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Topics: Complementarianism, Cultural Engagement, Sex

Missing the Target: Some Brief Thoughts on Target’s Cultural Capitulation

August 10, 2015

Over the weekend, Target became the next corporate power, after Amazon, to rid themselves of all gender designations and labels for children’s toys and bedding.

In the corporate rush to not be the company behind the ever-moving gender eight ball, all it seems to take is a few social-media punches from disgruntled, progressive customers, and companies are swift to jump on the winding, zigzag gender line.

The problem is, the line keeps moving and twisting, and in this case, disappearing.

Not that it will matter to most boys and girls. Boys will still want to play with Legos and sleep on Superman sheets, and girls will still want Barbie dolls and a Sofia pillow-case.

But in a world where the very concept of gender is being neutralized, and in a society where parents themselves are trying to outrun their own gender identities, dragging their children onto their own dark labyrinths (look no further than Bruce Jenner at the ESPY’s), this only adds to the problem.

Rather than reinforcing maleness and femaleness, this confuses it.

Instead of helping guide children towards embracing who they actually are, this blurs reality.

Gender Has Meaning

There is a jar-headish catch-phrase used in the Marine Corps that says, “Words mean things.” As silly as it sounds, it is eerily true. Lives depend, especially in combat, on speaking accurately and truthfully.

The principle holds true regarding gender. Gender means things.

Despite the culture’s belief that we can outrun our gender—and the God of the universe who created it—we are ultimately destined to be as God has intended: male and female.

Sex is an integral part of being an image bearer of God; we are fundamentally at our very core either male or female (Gen 1:27).

Furthermore, our sexuality is not merely the product of our parents’ reproductive systems.

It is so much more than that.

Every person’s sexuality was planned and designed before the foundation of the world by a God who loves each person, as he made him or her to be, male or female.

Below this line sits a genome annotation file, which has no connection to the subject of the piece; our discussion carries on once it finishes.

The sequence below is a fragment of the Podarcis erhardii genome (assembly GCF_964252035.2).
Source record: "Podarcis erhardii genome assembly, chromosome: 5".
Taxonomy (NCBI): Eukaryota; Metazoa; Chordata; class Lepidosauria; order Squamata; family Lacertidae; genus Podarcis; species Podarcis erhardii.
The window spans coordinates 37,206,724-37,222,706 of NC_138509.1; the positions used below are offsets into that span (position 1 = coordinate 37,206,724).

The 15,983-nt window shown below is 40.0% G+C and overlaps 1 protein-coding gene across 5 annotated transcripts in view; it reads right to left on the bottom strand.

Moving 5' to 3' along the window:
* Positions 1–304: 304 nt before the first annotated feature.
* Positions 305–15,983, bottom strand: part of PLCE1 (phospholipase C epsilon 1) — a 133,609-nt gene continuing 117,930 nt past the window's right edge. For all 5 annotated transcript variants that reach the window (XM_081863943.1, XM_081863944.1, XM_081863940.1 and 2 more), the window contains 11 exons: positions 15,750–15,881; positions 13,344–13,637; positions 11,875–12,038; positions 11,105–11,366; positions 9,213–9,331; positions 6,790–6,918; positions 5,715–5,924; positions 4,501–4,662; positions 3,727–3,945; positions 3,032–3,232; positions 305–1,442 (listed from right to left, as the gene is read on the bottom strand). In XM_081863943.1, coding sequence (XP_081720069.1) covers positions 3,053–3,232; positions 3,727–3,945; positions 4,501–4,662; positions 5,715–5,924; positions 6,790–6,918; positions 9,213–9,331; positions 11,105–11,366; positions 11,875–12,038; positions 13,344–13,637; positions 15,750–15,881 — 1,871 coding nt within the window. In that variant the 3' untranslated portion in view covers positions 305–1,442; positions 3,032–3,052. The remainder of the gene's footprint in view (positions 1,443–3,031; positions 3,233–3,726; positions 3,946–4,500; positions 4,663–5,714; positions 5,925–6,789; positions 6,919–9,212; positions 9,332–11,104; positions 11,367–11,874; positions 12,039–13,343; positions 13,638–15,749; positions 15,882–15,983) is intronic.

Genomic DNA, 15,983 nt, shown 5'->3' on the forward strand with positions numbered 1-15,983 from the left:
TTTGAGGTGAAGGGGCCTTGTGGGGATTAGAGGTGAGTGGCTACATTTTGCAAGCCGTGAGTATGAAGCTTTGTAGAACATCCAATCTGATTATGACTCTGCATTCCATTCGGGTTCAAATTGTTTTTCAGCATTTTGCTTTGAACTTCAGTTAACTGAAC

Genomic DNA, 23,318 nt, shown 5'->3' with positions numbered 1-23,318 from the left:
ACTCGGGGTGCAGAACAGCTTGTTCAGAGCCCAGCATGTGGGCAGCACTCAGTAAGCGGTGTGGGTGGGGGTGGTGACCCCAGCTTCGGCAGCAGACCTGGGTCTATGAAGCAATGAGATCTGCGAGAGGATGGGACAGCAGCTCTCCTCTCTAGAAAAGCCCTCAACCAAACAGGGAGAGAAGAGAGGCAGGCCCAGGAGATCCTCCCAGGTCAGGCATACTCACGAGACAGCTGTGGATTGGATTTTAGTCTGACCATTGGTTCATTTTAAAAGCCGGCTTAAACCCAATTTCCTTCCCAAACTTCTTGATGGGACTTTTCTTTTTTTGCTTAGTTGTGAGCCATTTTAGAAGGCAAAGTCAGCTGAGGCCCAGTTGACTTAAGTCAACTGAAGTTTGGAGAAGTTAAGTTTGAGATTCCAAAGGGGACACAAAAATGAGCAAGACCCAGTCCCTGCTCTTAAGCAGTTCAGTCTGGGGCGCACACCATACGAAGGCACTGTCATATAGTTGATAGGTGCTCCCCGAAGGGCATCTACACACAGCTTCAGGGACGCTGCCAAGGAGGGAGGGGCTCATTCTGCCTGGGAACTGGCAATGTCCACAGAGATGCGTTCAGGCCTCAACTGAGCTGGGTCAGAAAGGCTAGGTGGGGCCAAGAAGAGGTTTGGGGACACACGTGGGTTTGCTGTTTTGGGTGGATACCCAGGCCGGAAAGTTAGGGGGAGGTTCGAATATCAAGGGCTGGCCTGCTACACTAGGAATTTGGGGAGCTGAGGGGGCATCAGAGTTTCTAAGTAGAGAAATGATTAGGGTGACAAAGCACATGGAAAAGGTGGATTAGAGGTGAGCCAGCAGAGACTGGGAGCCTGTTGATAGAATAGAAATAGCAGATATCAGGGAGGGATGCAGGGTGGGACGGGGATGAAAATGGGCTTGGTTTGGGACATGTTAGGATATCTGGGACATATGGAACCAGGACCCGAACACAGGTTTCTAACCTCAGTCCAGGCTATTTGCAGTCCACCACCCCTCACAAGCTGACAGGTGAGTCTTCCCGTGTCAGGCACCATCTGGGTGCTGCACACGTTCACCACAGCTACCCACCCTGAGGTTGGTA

So What’s the Point of Gender?

Progressives will say that gender-designated toys only serve to reinforce gender stereotypes. By that they are largely referring to the gender-designated roles lying just beneath the surface of both G.I. Joe and Barbie.

The Bible teaches that men are wired by God to protect and to pursue, so it is not surprising that they naturally like toys that by-and-large involve fighting, building, and racing. Women, on the other hand, are wired by God to nurture and to be pursued, so it is also not surprising that they largely enjoy playing with American Girl Dolls, Barbies, and Disney princess dresses.

Toy companies, of course, aren’t basing their marketing strategy on the Bible, but they do understand to a large degree God’s natural wiring of boys and girls, and they shape the production of their toys accordingly.

Gender identity in a world without limits

The problem with gender roles for the secular mind, and in this case, gender-designated signs for the toy aisles at Target, is that they confine.

Anything that remotely suggests any type of “boundary” must go, because it limits the progressive nature of humanity—that we can forge our own path in the universe.

However, in the end, the secular ideology is a losing game because it does not work. It is untrue. There are fixed realities in the universe, and they do not change, even if our postmodern minds refuse to acknowledge them. And that’s a good thing!

After all God’s good design, which includes our gender, is not meant to restrict, but to enable us to flourish.

Ultimately, God has created boys and girls for more than toys. He’s created them for a purpose far greater than Mattel or American Girl Doll. He’s created every boy and girl for himself, to display his image and glory in the world. And he has created them as male and female.

And no Target sign can change that.

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